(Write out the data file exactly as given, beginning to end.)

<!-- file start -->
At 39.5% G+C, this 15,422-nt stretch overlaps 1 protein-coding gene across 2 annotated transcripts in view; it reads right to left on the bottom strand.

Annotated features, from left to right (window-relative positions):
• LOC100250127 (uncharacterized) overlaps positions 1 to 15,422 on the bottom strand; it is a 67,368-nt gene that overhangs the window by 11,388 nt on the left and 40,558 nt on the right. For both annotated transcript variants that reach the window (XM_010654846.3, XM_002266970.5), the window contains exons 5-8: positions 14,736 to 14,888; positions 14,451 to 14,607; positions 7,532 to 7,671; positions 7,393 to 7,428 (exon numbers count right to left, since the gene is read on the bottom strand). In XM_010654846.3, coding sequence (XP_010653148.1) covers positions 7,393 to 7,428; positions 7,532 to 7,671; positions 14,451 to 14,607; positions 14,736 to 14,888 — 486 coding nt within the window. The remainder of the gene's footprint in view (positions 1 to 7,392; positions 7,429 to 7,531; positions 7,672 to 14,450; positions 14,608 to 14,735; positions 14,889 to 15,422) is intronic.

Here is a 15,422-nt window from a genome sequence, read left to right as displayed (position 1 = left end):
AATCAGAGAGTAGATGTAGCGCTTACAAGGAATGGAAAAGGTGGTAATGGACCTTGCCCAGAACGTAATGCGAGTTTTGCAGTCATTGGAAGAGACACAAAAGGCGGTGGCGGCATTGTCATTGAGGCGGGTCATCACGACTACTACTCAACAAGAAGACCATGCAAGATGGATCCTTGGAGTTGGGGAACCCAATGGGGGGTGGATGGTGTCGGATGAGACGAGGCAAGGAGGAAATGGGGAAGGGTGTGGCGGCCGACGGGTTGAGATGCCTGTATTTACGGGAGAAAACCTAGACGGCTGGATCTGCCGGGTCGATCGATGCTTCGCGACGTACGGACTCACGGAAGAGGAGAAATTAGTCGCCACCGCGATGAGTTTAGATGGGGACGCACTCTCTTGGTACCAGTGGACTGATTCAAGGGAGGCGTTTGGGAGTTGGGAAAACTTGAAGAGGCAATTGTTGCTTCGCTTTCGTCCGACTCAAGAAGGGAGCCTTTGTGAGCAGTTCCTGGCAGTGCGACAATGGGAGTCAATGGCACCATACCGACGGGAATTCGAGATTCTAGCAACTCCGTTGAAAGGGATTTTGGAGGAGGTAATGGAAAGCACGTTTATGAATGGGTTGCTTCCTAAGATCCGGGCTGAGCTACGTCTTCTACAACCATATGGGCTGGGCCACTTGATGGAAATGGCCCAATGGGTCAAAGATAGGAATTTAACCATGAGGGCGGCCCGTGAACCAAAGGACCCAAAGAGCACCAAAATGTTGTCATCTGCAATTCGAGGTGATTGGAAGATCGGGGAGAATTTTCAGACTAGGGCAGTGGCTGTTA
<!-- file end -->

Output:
At 39.5% G+C, this 15,422-nt stretch overlaps 1 protein-coding gene across 2 annotated transcripts in view; it reads right to left on the bottom strand.

Annotated features, from left to right (window-relative positions):
• LOC100250127 (uncharacterized) overlaps positions 1 to 15,422 on the bottom strand; it is a 67,368-nt gene that overhangs the window by 11,388 nt on the left and 40,558 nt on the right. For both annotated transcript variants that reach the window (XM_010654846.3, XM_002266970.5), the window contains exons 5-8: positions 14,736 to 14,888; positions 14,451 to 14,607; positions 7,532 to 7,671; positions 7,393 to 7,428 (exon numbers count right to left, since the gene is read on the bottom strand). In XM_010654846.3, coding sequence (XP_010653148.1) covers positions 7,393 to 7,428; positions 7,532 to 7,671; positions 14,451 to 14,607; positions 14,736 to 14,888 — 486 coding nt within the window. The remainder of the gene's footprint in view (positions 1 to 7,392; positions 7,429 to 7,531; positions 7,672 to 14,450; positions 14,608 to 14,735; positions 14,889 to 15,422) is intronic.

Here is a 15,422-nt window from a genome sequence, read left to right as displayed (position 1 = left end):
AATCAGAGAGTAGATGTAGCGCTTACAAGGAATGGAAAAGGTGGTAATGGACCTTGCCCAGAACGTAATGCGAGTTTTGCAGTCATTGGAAGAGACACAAAAGGCGGTGGCGGCATTGTCATTGAGGCGGGTCATCACGACTACTACTCAACAAGAAGACCATGCAAGATGGATCCTTGGAGTTGGGGAACCCAATGGGGGGTGGATGGTGTCGGATGAGACGAGGCAAGGAGGAAATGGGGAAGGGTGTGGCGGCCGACGGGTTGAGATGCCTGTATTTACGGGAGAAAACCTAGACGGCTGGATCTGCCGGGTCGATCGATGCTTCGCGACGTACGGACTCACGGAAGAGGAGAAATTAGTCGCCACCGCGATGAGTTTAGATGGGGACGCACTCTCTTGGTACCAGTGGACTGATTCAAGGGAGGCGTTTGGGAGTTGGGAAAACTTGAAGAGGCAATTGTTGCTTCGCTTTCGTCCGACTCAAGAAGGGAGCCTTTGTGAGCAGTTCCTGGCAGTGCGACAATGGGAGTCAATGGCACCATACCGACGGGAATTCGAGATTCTAGCAACTCCGTTGAAAGGGATTTTGGAGGAGGTAATGGAAAGCACGTTTATGAATGGGTTGCTTCCTAAGATCCGGGCTGAGCTACGTCTTCTACAACCATATGGGCTGGGCCACTTGATGGAAATGGCCCAATGGGTCAAAGATAGGAATTTAACCATGAGGGCGGCCCGTGAACCAAAGGACCCAAAGAGCACCAAAATGTTGTCATCTGCAATTCGAGGTGATTGGAAGATCGGGGAGAATTTTCAGACTAGGGCAGTGGCTGTTA